Dr Dewey M. Caron – Emeritus Professor of Entomology & Wildlife Ecology, Univ of Delaware, & Affiliate Professor, Dept Horticulture Oregon state University
|Gary Coffey has been working in the confectionary industry for over 20 years and is committed to helping others develop a greater appreciation for the subtleties of fine chocolate. As Director of Retail Operations for Lake Champlain Chocolates, whose all-natural chocolates capture the essence of Vermont with local ingredients such as honey, maple syrup, and farm-fresh butter, his goal has been to educate the public about chocolate’s incredible flavor profiles. |
Warning: Gary’s passion for chocolate is contagious!
|Sam Comfort won six beehives in a poker game in 2002, then spent several years working in large-scale migratory pollination, honey production, and queen rearing. Exploring a different route, Anarchy Apiaries now provides surplus honey, queens, and bees from about 400 rustic, treatment-free hives, a mix of Kenyan top bar, Warre, and Langstroth mostly in New York, Vermont, North Carolina, and Florida. Sam freely shares a lot of tips, songs, why's, how's, and plenty of opinions for and against this approach, the state of the bee industry, and how communities can work together towards self-sufficiency in beekeeping.|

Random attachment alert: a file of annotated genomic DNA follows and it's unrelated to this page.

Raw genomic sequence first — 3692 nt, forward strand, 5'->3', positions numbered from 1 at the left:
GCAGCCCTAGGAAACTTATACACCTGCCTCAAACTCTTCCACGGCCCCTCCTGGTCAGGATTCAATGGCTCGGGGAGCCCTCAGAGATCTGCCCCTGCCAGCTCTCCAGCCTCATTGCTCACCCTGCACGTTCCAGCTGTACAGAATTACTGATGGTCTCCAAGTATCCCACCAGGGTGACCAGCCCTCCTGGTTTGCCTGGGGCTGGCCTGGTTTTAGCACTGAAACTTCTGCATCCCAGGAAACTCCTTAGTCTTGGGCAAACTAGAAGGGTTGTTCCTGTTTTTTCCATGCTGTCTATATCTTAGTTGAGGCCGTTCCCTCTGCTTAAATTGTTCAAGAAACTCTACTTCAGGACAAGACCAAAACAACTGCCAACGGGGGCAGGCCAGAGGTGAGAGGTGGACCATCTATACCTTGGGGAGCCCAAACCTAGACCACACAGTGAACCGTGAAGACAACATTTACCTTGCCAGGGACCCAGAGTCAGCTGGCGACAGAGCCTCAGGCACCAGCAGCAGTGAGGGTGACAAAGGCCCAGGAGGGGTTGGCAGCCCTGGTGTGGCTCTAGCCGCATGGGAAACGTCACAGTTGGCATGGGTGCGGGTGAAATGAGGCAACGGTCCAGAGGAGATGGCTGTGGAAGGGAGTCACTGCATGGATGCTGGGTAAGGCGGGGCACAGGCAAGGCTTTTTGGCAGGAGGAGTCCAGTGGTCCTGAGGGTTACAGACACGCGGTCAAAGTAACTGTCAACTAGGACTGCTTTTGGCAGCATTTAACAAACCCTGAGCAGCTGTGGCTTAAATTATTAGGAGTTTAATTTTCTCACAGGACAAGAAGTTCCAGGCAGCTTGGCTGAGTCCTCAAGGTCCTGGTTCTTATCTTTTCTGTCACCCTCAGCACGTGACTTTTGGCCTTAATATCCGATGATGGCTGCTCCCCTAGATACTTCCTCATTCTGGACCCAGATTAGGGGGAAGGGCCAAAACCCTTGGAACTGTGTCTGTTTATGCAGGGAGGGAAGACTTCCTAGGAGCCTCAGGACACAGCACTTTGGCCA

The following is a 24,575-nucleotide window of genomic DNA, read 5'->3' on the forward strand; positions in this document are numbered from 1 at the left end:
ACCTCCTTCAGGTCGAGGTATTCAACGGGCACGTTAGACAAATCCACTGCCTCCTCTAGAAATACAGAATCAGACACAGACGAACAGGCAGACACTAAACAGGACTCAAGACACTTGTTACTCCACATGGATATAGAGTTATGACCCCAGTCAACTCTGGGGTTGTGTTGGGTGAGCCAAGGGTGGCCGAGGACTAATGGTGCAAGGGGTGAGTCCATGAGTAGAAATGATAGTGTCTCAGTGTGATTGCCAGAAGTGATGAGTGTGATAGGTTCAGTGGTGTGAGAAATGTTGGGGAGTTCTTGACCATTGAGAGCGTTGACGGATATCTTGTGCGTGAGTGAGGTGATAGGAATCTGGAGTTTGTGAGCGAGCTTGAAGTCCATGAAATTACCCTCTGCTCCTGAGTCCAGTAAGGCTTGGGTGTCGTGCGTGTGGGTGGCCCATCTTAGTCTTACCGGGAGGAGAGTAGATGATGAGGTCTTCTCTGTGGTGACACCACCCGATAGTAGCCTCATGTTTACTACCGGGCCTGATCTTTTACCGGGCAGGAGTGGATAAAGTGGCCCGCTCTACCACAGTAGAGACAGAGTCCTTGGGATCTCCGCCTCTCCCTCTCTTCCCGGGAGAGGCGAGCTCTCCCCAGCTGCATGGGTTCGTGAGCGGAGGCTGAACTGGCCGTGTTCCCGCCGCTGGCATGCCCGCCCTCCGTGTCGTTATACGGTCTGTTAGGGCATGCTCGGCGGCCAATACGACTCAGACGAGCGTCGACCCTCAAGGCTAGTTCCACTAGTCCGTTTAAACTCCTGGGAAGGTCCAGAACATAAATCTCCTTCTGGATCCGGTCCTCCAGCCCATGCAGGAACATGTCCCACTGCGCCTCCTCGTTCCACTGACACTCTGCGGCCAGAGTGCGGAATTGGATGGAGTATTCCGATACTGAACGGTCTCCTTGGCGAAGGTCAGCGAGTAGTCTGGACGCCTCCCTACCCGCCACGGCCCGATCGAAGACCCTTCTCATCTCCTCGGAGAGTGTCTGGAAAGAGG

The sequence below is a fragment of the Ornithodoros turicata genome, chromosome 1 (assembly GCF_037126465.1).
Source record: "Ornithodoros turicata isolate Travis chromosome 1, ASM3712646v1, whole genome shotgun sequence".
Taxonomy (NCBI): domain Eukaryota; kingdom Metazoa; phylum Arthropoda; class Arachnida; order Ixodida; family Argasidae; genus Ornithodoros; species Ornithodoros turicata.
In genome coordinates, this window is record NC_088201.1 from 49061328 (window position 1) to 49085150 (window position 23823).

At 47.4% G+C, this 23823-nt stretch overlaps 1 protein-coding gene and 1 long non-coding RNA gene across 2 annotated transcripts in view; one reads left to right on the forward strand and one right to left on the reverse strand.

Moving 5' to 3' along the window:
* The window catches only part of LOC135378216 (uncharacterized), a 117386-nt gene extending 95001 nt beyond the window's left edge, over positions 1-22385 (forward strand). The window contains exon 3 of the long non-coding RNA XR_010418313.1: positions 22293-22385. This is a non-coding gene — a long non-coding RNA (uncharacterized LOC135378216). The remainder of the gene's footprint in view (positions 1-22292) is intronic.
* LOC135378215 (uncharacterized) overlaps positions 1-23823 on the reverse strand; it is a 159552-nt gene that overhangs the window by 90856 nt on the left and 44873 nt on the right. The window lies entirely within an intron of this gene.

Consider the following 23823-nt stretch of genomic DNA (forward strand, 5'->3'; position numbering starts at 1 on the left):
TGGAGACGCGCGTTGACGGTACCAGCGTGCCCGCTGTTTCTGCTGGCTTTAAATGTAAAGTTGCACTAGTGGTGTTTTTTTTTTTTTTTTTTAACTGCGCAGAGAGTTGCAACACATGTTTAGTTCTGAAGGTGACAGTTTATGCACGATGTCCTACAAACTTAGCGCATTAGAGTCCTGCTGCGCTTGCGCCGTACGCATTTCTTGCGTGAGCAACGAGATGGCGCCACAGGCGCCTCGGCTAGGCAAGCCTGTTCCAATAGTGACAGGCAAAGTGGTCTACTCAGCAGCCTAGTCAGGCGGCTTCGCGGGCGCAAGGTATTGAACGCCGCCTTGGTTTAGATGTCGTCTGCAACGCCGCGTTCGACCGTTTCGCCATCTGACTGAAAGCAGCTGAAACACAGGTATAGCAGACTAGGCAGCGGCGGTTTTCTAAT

The mission of Anarchy Apiaries is to bring the means of production back to the beekeeper, to make beekeeping feasible, simple, and affordable for all, and to facilitate the beekeeping network with more hives than televisions, because bees are ultimately about awareness.
Dr. Larry Connor – Kalamazoo, Michigan native Lawrence John Connor departed Michigan State University upon completion of his Ph.D. dissertation on strawberry pollination, and assumed the position of extension apicultural entomologist at The Ohio State University – Columbus. There his program attracted the attention of investors interested in moving the Dadant Starline and Midnite Hybrid queen program to Florida to establish the world’s first mass production facility for instrumentally inseminated queen honey bees. Afterwards he moved to Connecticut where he established the Beekeeping Educational Service, offering educational programs for beekeepers. Later he purchased Wicwas Press from Dr. Roger and Mary Lou Morse. He returned to Kalamazoo after an absence of 44 years. He has written four books, three on beekeeping: Increase Essentials, Bee Sex Essentials and Queen Rearing Essentials. He has also published over a dozen titles by other authors dealing with bees, beekeeping, queen rearing and pollination. He is a monthly contributor to both the American Bee Journal and Bee Culture Magazine. He is currently working on his fourth beekeeping book: Bee-sentials.